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Patten reaches the end; Sat. AM Notebook

David Patten suddenly retires from football. Plus, news and notes from the fifth practice of the Patriots’ 2010 training camp.


When he awoke this morning, he knew.

It was time.

Time to say goodbye to New England. To the NFL. To the life that football has afforded him, so generously, for most of his adult life.

It was just his time, and he accepted it.

Normally in these situations, it's the mind that believes it can hold on, but the body resists and wins the argument. In David Patten's case, the opposite is true. Insisting that he can still perform the physical tasks, the Patriots wide receiver came to the realization that, mentally, he wasn't strong enough to withstand the rigors of the NFL anymore.

On Friday, the second day of Patriots training camp, the hit that would knock Patten out of the league finally arrived. It came not from a defensive teammate, but from reality itself.

"When you lose it mentally, you can't play at this level," Patten explained. "When I got to the point where I couldn't go out there day in and day out consistently at a high level, it was time to walk away."



]()So, with that, Patten, who is just three weeks shy of his 36th birthday, informed head coach Bill Belichick of his decision. At a hastily rearranged press conference, Belichick introduced the player who helped New England win three Super Bowls over a four-year span from 2001-04.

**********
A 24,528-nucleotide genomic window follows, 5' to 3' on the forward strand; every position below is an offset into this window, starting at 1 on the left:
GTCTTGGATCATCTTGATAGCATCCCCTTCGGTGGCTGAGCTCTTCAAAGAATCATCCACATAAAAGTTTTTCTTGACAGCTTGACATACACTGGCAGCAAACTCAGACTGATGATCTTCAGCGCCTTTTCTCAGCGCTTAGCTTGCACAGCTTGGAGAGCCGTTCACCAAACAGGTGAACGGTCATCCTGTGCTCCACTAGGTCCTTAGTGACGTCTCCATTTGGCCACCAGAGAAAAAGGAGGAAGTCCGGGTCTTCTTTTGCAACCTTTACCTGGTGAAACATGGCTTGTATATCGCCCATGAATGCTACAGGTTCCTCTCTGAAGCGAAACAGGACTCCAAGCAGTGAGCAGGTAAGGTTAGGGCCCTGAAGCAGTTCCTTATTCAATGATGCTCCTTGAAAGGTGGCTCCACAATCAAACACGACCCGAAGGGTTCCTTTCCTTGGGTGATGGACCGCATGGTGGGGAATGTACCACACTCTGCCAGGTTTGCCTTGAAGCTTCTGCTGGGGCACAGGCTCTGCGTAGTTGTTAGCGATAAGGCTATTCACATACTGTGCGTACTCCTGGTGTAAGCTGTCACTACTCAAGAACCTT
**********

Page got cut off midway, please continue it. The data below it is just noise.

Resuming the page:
""David came here and has been an outstanding player for this organization," Belichick began. "We have a lot of players that work hard … I think David sets the pace. He's always out in front, he's always the one other players are trying to keep up with, and he's got a great attitude, a very professional attitude.

"His speed and receiving ability … those are the things that kept him in the league and made him the outstanding player that he was. He made so many big plays for us. He can still run. He made a lot of big plays in the spring, and even in training camp. But we went through this last year with Tedy [Bruschi]. I know there's a time when … it all ends for them. It's a sad moment, but also a very happy one to celebrate a truly great career."

That Patten ever made a career for himself in the NFL is a remarkable story in and of itself. After earning four letters at Western Carolina, a Division I-AA program, the Columbia, South Carolina native worked as a landscaper, an electrician, and hauling 75-pound bags in a coffee bean factory. In 1996, he returned to football as a member of the Albany Firebirds in the Arena League. A year later, he got his first NFL opportunity with the New York Giants.

Patten spent three seasons in New York and one with Cleveland before joining the Patriots in 2001 for the start of the franchise's historic championship run. His touchdown catches in the AFC Championship Game versus Pittsburgh that season and an almost identical one in Super Bowl XXXVI one week later cemented his legacy as a Patriot.

What's more, Patten will long be remembered in NFL annals for his individual performance earlier that year against the Indianapolis Colts. On October 21 at the old RCA Dome, Patten became the sixth player since 1960 (and the first since Walter Payton on exactly the same day in 1979) to run for, catch, and throw for a touchdown in the same game.